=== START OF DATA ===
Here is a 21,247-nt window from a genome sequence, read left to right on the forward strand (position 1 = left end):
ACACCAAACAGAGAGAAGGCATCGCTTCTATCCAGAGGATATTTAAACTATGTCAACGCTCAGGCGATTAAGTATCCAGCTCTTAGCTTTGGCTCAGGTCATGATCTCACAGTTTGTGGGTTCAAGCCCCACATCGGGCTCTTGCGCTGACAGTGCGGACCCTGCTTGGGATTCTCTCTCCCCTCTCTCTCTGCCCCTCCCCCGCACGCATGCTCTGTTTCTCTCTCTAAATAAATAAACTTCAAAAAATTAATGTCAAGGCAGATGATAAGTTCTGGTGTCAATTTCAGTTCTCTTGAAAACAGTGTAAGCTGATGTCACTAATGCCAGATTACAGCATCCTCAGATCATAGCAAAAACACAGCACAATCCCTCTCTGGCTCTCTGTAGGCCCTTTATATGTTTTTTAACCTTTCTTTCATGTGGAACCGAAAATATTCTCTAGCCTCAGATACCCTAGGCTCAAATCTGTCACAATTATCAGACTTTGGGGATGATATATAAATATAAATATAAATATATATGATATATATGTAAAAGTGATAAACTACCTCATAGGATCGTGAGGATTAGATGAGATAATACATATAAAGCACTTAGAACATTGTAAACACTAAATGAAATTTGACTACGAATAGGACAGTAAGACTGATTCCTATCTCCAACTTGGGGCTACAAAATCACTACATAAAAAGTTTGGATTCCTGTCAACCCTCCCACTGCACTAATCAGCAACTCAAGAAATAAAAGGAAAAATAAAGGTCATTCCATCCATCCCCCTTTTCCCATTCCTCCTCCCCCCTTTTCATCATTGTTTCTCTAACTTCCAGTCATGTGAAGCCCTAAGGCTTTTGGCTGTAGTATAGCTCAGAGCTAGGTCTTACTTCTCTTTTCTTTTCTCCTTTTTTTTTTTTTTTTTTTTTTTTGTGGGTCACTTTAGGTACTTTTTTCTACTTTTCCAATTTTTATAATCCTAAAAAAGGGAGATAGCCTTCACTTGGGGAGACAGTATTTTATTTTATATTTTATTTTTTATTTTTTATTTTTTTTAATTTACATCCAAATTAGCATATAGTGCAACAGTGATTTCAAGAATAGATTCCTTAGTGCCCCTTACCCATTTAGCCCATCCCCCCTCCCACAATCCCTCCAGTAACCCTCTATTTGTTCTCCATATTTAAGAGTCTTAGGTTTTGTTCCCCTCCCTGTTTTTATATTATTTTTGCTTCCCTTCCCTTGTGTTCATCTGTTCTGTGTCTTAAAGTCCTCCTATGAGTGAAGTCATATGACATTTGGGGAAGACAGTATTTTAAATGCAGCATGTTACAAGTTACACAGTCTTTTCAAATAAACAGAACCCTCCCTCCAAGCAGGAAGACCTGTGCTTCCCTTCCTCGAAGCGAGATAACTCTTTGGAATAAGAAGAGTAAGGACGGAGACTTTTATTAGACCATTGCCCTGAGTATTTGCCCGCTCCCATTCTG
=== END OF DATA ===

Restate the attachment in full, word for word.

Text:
Here is a 21,247-nt window from a genome sequence, read left to right on the forward strand (position 1 = left end):
ACACCAAACAGAGAGAAGGCATCGCTTCTATCCAGAGGATATTTAAACTATGTCAACGCTCAGGCGATTAAGTATCCAGCTCTTAGCTTTGGCTCAGGTCATGATCTCACAGTTTGTGGGTTCAAGCCCCACATCGGGCTCTTGCGCTGACAGTGCGGACCCTGCTTGGGATTCTCTCTCCCCTCTCTCTCTGCCCCTCCCCCGCACGCATGCTCTGTTTCTCTCTCTAAATAAATAAACTTCAAAAAATTAATGTCAAGGCAGATGATAAGTTCTGGTGTCAATTTCAGTTCTCTTGAAAACAGTGTAAGCTGATGTCACTAATGCCAGATTACAGCATCCTCAGATCATAGCAAAAACACAGCACAATCCCTCTCTGGCTCTCTGTAGGCCCTTTATATGTTTTTTAACCTTTCTTTCATGTGGAACCGAAAATATTCTCTAGCCTCAGATACCCTAGGCTCAAATCTGTCACAATTATCAGACTTTGGGGATGATATATAAATATAAATATAAATATATATGATATATATGTAAAAGTGATAAACTACCTCATAGGATCGTGAGGATTAGATGAGATAATACATATAAAGCACTTAGAACATTGTAAACACTAAATGAAATTTGACTACGAATAGGACAGTAAGACTGATTCCTATCTCCAACTTGGGGCTACAAAATCACTACATAAAAAGTTTGGATTCCTGTCAACCCTCCCACTGCACTAATCAGCAACTCAAGAAATAAAAGGAAAAATAAAGGTCATTCCATCCATCCCCCTTTTCCCATTCCTCCTCCCCCCTTTTCATCATTGTTTCTCTAACTTCCAGTCATGTGAAGCCCTAAGGCTTTTGGCTGTAGTATAGCTCAGAGCTAGGTCTTACTTCTCTTTTCTTTTCTCCTTTTTTTTTTTTTTTTTTTTTTTTGTGGGTCACTTTAGGTACTTTTTTCTACTTTTCCAATTTTTATAATCCTAAAAAAGGGAGATAGCCTTCACTTGGGGAGACAGTATTTTATTTTATATTTTATTTTTTATTTTTTATTTTTTTTAATTTACATCCAAATTAGCATATAGTGCAACAGTGATTTCAAGAATAGATTCCTTAGTGCCCCTTACCCATTTAGCCCATCCCCCCTCCCACAATCCCTCCAGTAACCCTCTATTTGTTCTCCATATTTAAGAGTCTTAGGTTTTGTTCCCCTCCCTGTTTTTATATTATTTTTGCTTCCCTTCCCTTGTGTTCATCTGTTCTGTGTCTTAAAGTCCTCCTATGAGTGAAGTCATATGACATTTGGGGAAGACAGTATTTTAAATGCAGCATGTTACAAGTTACACAGTCTTTTCAAATAAACAGAACCCTCCCTCCAAGCAGGAAGACCTGTGCTTCCCTTCCTCGAAGCGAGATAACTCTTTGGAATAAGAAGAGTAAGGACGGAGACTTTTATTAGACCATTGCCCTGAGTATTTGCCCGCTCCCATTCTG